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Veterans Forced to Repay Bonuses

By Brandon Moseley
Alabama Political Reporter

Tuesday, October 25, 2015, US Representative Bradley Byrne called the news that veterans are being billed for bonuses paid years ago, “Absolutely absurd.”

Congressman Bradley Byrne said in a statement on social media, “Have you seen this story yet? It is absolutely absurd. Individuals serve their country, and now the government is asking them to pay back some of the money they earned? That is just plain wrong.

As a member of the House Armed Services Committee, I am committed to fighting this. In fact, we included a provision in this year’s National Defense Authorization Act (NDAA) that would set a timeline on how long the military can wait before attempting to recover overpayments.”

Ten years ago, the Pentagon enticed soldiers to re-enlist by offering large bonuses. Officials are now demanding that thousands of those veterans pay that money back.

Thousands of soldiers were given ~$15,000 bonuses to re-enlist. Unfortunately, thousands of those veterans were not eligible for the bonuses they received. The Los Angeles Times reported that only soldiers with specific assignments including intelligence, civil affairs and some non-commissioned officer posts were supposed to get the bonuses. The program, however, was mismanaged and corrupted by California Guard officials trying to meet enlistment targets. The California Guard’s incentive manager, retired Master Sergeant Toni Jaffe, pleaded guilty in 2011 to filing false claims of $15.2 million.

Jaffe admitted that from the fall of 2007 through October 2009, she routinely submitted false and fictitious claims on behalf of her fellow California National Guard members, the Department of Justice said in a statement.

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The US Department of Justice said in a statement, “Jaffe admitted that she submitted claims to pay bonuses to members of the California National Guard whom she knew were not eligible to receive the bonuses and to pay off officer’s loans, even though she knew the officers were ineligible for loan repayment.” Sergeant was sentenced to 30 months in federal prison.

Three officers also pleaded guilty to fraud and were put on probation after paying restitution, the Times reported.

Thousands of the soldiers who benefitted from the fraud are now required to pay the money back.

To this point, auditors have confirmed 2,300 unauthorized bonus payments to about 2,000 soldiers, amounting to at least $22 million. This number includes 1,100 soldiers who received payments and those from the 5,400 figure who could not show proof. If the remaining recipients do not produce proper documentation showing they were eligible, they could be liable to pay back those amounts to the Defense Department.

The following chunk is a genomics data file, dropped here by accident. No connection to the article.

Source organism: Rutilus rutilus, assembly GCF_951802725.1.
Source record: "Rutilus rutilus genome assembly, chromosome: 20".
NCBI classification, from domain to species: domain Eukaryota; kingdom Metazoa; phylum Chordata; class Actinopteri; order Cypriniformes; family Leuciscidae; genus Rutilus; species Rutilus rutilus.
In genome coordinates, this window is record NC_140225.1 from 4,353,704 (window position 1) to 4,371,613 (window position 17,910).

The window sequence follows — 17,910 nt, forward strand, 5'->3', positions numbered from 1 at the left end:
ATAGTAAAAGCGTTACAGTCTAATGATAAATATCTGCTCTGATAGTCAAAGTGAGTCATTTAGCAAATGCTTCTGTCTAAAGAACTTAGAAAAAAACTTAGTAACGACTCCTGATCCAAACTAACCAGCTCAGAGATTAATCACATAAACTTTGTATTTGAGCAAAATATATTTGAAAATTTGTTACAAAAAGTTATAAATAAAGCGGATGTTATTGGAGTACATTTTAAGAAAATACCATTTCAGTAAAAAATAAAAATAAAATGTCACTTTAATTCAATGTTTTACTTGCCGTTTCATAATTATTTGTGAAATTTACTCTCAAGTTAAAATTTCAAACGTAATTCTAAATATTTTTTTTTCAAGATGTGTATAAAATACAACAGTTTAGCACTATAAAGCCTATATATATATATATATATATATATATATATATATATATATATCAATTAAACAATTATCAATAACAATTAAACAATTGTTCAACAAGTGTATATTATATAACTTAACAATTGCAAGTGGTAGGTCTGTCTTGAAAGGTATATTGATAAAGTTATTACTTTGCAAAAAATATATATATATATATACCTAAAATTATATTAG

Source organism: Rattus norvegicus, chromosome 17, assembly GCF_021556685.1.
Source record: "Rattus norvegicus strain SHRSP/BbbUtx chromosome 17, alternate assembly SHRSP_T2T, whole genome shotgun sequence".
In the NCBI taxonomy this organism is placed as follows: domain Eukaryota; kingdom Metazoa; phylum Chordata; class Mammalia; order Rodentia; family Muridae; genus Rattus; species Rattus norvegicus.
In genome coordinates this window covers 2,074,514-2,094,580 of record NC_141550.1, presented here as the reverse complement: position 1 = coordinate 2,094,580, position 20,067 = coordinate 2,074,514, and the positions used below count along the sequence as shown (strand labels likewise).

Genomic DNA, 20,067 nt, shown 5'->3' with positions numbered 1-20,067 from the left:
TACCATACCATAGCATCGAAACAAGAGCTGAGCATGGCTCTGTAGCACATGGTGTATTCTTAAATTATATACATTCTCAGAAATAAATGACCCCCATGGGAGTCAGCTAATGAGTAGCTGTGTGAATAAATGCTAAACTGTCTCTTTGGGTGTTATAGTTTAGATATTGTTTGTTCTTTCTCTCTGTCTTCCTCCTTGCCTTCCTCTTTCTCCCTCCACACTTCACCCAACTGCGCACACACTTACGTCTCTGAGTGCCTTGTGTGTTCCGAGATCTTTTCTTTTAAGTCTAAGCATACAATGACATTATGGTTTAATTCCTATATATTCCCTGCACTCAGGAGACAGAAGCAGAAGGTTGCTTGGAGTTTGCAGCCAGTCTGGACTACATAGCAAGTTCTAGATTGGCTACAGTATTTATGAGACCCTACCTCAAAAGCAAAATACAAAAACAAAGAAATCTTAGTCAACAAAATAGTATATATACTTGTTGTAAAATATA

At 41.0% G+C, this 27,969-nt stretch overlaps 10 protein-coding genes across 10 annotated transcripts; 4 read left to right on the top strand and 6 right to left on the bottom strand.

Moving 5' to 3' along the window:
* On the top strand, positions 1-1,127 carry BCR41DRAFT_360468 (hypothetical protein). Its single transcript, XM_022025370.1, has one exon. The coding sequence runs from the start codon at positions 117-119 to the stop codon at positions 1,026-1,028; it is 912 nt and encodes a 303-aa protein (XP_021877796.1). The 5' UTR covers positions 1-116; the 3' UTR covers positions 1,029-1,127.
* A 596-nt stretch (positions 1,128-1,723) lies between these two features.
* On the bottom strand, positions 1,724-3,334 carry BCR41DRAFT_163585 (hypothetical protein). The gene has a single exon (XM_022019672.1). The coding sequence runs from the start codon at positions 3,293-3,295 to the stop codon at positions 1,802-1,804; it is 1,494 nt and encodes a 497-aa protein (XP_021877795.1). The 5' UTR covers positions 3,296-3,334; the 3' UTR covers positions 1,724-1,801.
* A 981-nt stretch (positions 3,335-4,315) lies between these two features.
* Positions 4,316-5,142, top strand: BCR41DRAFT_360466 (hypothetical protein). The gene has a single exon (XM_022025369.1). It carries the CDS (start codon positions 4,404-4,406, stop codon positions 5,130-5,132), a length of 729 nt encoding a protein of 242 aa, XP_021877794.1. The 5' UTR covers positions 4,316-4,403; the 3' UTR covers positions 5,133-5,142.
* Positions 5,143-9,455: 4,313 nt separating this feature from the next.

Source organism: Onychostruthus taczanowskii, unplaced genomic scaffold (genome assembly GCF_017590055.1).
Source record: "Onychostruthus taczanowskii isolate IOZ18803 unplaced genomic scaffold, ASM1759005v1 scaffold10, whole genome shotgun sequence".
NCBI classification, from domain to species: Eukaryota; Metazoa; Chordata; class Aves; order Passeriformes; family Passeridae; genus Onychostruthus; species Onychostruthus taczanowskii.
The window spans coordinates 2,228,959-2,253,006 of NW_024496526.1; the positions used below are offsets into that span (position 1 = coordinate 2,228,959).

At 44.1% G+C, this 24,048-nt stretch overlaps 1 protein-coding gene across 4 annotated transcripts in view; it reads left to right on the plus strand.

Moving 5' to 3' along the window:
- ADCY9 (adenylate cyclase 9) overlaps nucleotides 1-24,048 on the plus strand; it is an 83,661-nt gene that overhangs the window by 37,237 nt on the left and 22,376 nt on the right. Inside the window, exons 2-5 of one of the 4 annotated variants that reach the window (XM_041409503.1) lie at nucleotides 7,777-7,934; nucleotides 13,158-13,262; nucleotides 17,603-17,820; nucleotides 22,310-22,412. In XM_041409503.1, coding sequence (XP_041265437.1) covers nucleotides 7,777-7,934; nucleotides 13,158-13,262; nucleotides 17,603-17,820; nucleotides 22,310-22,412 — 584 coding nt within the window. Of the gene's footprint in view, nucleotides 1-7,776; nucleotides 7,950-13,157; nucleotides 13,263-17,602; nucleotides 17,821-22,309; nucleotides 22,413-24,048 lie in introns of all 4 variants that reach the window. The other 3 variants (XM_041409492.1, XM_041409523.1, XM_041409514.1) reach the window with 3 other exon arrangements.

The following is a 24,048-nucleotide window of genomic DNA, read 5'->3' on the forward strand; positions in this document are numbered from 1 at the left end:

Speaker of the House Speaker Paul Ryan (R-Wisconsin) issued a statement on the Department of Defense’s demand for veterans to repay their bonuses. Ryan said, “When those Californians answered the call to duty they earned more from us than bureaucratic bungling and false promises. The House has already taken steps to fix this kind of injustice in the future. Now, the Pentagon should immediately suspend efforts to recover these overpayments, so Congress has time to complete the work we began in May to protect service members from lifelong liability for DOD’s mistakes.”

According to information provided by Speaker Ryan’s office, Section 642 of the FY 2017 National Defense Authorization Act, which passed the House on May 18, would establish a statute of limitations on the military’s ability to recover future overpayments and would scrutinize the Defense Finance and Accounting Service’s management of existing cases of service member debt.

The Speaker’s office said that, “Section 642 is an important first step toward establishing a common standard for correcting accounting errors that apply equally to both the Department of Defense and the individual service member.”

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On Wednesday, after Byrne and Ryan’s comments, Defense Secretary Ash Carter announced that the Pentagon is suspending its effort to call back the National Guard bonuses.

Congressman Bradley Byrne represents Alabama’s First Congressional District.


Original reporting by CNN and the Los Angeles Times contributed to this report.


Brandon Moseley is a former reporter at the Alabama Political Reporter.

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